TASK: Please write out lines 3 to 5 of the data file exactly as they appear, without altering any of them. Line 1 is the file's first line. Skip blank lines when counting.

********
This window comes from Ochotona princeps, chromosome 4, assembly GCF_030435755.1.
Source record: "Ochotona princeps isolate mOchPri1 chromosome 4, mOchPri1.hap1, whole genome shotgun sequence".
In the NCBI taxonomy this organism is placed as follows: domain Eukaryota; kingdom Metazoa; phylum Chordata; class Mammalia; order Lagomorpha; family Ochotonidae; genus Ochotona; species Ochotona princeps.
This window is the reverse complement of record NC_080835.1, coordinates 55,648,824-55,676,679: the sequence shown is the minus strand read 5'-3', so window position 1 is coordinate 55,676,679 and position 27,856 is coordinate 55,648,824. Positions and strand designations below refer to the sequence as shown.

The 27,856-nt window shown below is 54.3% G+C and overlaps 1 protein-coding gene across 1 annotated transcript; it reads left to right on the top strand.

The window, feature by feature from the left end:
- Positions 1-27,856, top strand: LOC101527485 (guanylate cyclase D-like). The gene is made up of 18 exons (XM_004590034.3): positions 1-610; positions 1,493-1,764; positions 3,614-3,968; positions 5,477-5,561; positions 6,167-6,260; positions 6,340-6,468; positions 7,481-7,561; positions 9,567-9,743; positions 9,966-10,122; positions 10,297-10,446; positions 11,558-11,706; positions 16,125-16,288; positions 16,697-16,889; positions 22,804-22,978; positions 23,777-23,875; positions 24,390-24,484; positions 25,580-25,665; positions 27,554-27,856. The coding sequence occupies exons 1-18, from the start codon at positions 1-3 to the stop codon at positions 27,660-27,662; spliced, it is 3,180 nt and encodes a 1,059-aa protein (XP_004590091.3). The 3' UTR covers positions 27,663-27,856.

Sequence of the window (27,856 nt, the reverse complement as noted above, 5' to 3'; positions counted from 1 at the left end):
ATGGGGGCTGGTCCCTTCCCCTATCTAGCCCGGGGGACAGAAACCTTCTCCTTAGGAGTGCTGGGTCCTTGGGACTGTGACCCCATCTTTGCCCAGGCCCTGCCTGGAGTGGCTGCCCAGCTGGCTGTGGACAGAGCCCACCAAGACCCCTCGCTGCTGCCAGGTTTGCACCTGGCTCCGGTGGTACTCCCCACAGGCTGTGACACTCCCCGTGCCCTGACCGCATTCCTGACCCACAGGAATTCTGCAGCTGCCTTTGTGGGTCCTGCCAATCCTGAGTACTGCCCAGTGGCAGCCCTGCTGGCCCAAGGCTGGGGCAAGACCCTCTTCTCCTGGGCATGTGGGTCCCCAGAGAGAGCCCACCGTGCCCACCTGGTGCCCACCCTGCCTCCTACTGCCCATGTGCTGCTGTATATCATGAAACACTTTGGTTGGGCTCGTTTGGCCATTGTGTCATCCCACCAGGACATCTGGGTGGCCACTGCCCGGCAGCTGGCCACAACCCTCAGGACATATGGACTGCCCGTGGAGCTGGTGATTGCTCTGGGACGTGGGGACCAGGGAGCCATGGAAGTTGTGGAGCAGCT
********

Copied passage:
In the NCBI taxonomy this organism is placed as follows: domain Eukaryota; kingdom Metazoa; phylum Chordata; class Mammalia; order Lagomorpha; family Ochotonidae; genus Ochotona; species Ochotona princeps.
This window is the reverse complement of record NC_080835.1, coordinates 55,648,824-55,676,679: the sequence shown is the minus strand read 5'-3', so window position 1 is coordinate 55,676,679 and position 27,856 is coordinate 55,648,824. Positions and strand designations below refer to the sequence as shown.

The 27,856-nt window shown below is 54.3% G+C and overlaps 1 protein-coding gene across 1 annotated transcript; it reads left to right on the top strand.